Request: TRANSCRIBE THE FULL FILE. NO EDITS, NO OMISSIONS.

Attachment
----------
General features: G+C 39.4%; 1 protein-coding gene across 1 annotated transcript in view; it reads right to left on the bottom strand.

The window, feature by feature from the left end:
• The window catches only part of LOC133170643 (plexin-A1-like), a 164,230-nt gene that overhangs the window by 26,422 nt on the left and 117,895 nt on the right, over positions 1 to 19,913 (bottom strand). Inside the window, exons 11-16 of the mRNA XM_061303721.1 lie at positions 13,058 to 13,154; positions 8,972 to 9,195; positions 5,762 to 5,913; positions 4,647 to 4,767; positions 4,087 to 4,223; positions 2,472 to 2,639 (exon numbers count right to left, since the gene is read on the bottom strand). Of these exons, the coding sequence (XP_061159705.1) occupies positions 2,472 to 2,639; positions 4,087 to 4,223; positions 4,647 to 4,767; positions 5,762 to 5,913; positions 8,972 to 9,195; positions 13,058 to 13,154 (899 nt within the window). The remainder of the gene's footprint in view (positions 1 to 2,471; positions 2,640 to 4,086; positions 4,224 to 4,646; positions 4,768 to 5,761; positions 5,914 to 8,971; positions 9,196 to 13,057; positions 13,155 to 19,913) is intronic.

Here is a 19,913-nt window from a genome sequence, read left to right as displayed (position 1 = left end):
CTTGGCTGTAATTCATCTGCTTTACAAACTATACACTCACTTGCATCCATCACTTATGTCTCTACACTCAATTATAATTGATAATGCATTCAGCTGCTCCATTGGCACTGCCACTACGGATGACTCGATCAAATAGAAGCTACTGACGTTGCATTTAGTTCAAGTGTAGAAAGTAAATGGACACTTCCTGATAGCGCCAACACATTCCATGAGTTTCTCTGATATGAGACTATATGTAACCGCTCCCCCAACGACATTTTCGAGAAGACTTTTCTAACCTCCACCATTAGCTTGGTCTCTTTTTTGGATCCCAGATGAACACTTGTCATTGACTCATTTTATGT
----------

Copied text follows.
General features: G+C 39.4%; 1 protein-coding gene across 1 annotated transcript in view; it reads right to left on the bottom strand.

The window, feature by feature from the left end:
• The window catches only part of LOC133170643 (plexin-A1-like), a 164,230-nt gene that overhangs the window by 26,422 nt on the left and 117,895 nt on the right, over positions 1 to 19,913 (bottom strand). Inside the window, exons 11-16 of the mRNA XM_061303721.1 lie at positions 13,058 to 13,154; positions 8,972 to 9,195; positions 5,762 to 5,913; positions 4,647 to 4,767; positions 4,087 to 4,223; positions 2,472 to 2,639 (exon numbers count right to left, since the gene is read on the bottom strand). Of these exons, the coding sequence (XP_061159705.1) occupies positions 2,472 to 2,639; positions 4,087 to 4,223; positions 4,647 to 4,767; positions 5,762 to 5,913; positions 8,972 to 9,195; positions 13,058 to 13,154 (899 nt within the window). The remainder of the gene's footprint in view (positions 1 to 2,471; positions 2,640 to 4,086; positions 4,224 to 4,646; positions 4,768 to 5,761; positions 5,914 to 8,971; positions 9,196 to 13,057; positions 13,155 to 19,913) is intronic.

Here is a 19,913-nt window from a genome sequence, read left to right as displayed (position 1 = left end):
CTTGGCTGTAATTCATCTGCTTTACAAACTATACACTCACTTGCATCCATCACTTATGTCTCTACACTCAATTATAATTGATAATGCATTCAGCTGCTCCATTGGCACTGCCACTACGGATGACTCGATCAAATAGAAGCTACTGACGTTGCATTTAGTTCAAGTGTAGAAAGTAAATGGACACTTCCTGATAGCGCCAACACATTCCATGAGTTTCTCTGATATGAGACTATATGTAACCGCTCCCCCAACGACATTTTCGAGAAGACTTTTCTAACCTCCACCATTAGCTTGGTCTCTTTTTTGGATCCCAGATGAACACTTGTCATTGACTCATTTTATGT